Political figures Choose to Preserve individuals Within the Evils for On-Line Gambling.

That is part 3 of a multipart number of articles regarding proposed anti-gambling legislation. In this information, I continue the discussion of the causes claimed to produce this legislation necessary, and the reality that exist in the real world, such as the Jack Abramoff connection and the addictive nature of online gambling.

The legislators want to protect us from something, or are they? Everything seems only a little confusing to state the least.

As stated in previous articles, the House, and the Senate, are once more considering the issue of “Online Gambling” ;.Bills have already been submitted by Congressmen Goodlatte and Leach, and also by Senator Kyl.안전놀이터

The bill being put forward by Rep. Goodlatte, The Internet Gambling Prohibition Act, gets the stated intention of updating the Wire Act to outlaw all forms of online gambling, to produce it illegal for a gambling business to just accept credit and electronic transfers, and to force ISPs and Common Carriers to block access to gambling related sites at the request of law enforcement.

Just as does Rep. Goodlatte, Sen. Kyl, in his bill, Prohibition on Funding of Unlawful Internet Gambling, helps it be illegal for gambling businesses to just accept credit cards, electronic transfers, checks and other designs of payment with the aim on placing illegal bets, but his bill does not address those who place bets.

The bill submitted by Rep. Leach, The Unlawful Internet Gambling Enforcement Act, is simply a copy of the bill submitted by Sen. Kyl. It focuses on preventing gambling businesses from accepting credit cards, electronic transfers, checks, and other payments, and like the Kyl bill makes no changes as to the is legal, or illegal.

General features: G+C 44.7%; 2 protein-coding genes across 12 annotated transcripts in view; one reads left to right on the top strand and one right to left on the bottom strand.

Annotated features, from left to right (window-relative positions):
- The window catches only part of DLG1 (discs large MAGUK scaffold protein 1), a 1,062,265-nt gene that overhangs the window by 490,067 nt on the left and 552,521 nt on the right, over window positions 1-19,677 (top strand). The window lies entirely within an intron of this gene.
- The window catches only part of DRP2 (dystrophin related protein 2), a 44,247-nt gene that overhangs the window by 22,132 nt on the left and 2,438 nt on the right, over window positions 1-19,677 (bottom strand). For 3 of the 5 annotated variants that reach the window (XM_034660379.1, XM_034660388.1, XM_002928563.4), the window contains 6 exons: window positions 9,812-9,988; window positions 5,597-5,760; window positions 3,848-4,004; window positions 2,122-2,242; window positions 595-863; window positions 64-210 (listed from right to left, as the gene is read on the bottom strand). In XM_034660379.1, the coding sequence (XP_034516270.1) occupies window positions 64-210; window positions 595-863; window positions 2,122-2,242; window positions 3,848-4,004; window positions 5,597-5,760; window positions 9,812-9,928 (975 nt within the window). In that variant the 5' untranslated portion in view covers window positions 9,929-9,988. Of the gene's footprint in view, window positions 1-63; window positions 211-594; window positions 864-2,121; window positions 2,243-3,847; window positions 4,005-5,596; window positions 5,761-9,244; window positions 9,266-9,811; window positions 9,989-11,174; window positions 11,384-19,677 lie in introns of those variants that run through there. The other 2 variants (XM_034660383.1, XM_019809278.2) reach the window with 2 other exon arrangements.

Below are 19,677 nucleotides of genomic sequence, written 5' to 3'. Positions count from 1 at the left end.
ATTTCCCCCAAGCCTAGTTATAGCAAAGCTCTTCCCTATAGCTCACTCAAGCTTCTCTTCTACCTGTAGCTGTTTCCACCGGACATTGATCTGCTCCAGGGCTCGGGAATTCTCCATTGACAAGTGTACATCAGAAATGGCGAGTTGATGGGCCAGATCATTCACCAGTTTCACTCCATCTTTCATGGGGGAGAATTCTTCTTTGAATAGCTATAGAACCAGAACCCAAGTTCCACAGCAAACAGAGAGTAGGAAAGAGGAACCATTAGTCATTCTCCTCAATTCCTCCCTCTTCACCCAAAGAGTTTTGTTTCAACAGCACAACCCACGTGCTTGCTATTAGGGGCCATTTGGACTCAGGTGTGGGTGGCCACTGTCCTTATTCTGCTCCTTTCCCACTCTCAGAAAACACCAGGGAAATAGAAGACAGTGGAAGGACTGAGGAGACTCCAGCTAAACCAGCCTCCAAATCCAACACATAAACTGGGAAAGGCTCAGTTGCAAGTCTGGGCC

In a quote from Goodlatte we have “Jack Abramoff’s total disregard for the legislative process has allowed Internet gambling to carry on thriving into what is now a twelve billion-dollar business which not only hurts individuals and their own families but makes the economy suffer by draining billions of dollars from the United States and serves as a car for money laundering.”

There are many interesting points here.

First of all, we have only a little misdirection about Jack Abramoff and his disregard for the legislative process. This comment, and others which were made, follow the logic that; 1) Jack Abramoff was against these bills, 2) Jack Abramoff was corrupt, 3) in order to avoid being associated with corruption you ought to vote for these bills. That is of course absurd. If we followed this logic to the extreme, we ought to go back and void any bills that Abramoff supported, and enact any bills he opposed, whatever the content of the bill. Legislation should really be passed, or not, on the basis of the merits of the proposed legislation, not on the basis of the standing of one individual.